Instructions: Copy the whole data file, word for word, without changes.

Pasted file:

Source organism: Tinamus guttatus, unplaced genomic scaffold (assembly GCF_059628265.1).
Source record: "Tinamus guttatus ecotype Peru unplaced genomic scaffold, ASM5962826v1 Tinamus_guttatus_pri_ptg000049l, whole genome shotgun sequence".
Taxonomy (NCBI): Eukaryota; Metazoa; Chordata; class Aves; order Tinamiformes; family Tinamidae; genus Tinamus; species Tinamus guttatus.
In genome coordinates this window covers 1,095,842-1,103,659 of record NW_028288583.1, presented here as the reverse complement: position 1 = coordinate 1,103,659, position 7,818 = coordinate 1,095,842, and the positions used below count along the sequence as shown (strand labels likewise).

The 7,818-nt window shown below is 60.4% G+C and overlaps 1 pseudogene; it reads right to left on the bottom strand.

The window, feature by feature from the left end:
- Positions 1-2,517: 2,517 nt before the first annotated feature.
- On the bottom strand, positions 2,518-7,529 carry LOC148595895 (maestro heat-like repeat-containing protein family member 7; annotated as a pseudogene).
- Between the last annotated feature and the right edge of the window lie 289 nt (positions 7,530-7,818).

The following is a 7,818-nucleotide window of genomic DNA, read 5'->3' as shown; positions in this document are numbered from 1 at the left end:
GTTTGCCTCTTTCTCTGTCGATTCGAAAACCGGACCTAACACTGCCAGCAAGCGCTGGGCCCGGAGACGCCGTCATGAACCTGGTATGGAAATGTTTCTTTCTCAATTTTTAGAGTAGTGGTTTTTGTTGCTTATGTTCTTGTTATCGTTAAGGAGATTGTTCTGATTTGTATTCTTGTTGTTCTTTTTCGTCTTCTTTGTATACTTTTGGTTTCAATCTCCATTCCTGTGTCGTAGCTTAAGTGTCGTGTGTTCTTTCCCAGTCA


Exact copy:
Source organism: Tinamus guttatus, unplaced genomic scaffold (assembly GCF_059628265.1).
Source record: "Tinamus guttatus ecotype Peru unplaced genomic scaffold, ASM5962826v1 Tinamus_guttatus_pri_ptg000049l, whole genome shotgun sequence".
Taxonomy (NCBI): Eukaryota; Metazoa; Chordata; class Aves; order Tinamiformes; family Tinamidae; genus Tinamus; species Tinamus guttatus.
In genome coordinates this window covers 1,095,842-1,103,659 of record NW_028288583.1, presented here as the reverse complement: position 1 = coordinate 1,103,659, position 7,818 = coordinate 1,095,842, and the positions used below count along the sequence as shown (strand labels likewise).

The 7,818-nt window shown below is 60.4% G+C and overlaps 1 pseudogene; it reads right to left on the bottom strand.

The window, feature by feature from the left end:
- Positions 1-2,517: 2,517 nt before the first annotated feature.
- On the bottom strand, positions 2,518-7,529 carry LOC148595895 (maestro heat-like repeat-containing protein family member 7; annotated as a pseudogene).
- Between the last annotated feature and the right edge of the window lie 289 nt (positions 7,530-7,818).

The following is a 7,818-nucleotide window of genomic DNA, read 5'->3' as shown; positions in this document are numbered from 1 at the left end:
GTTTGCCTCTTTCTCTGTCGATTCGAAAACCGGACCTAACACTGCCAGCAAGCGCTGGGCCCGGAGACGCCGTCATGAACCTGGTATGGAAATGTTTCTTTCTCAATTTTTAGAGTAGTGGTTTTTGTTGCTTATGTTCTTGTTATCGTTAAGGAGATTGTTCTGATTTGTATTCTTGTTGTTCTTTTTCGTCTTCTTTGTATACTTTTGGTTTCAATCTCCATTCCTGTGTCGTAGCTTAAGTGTCGTGTGTTCTTTCCCAGTCA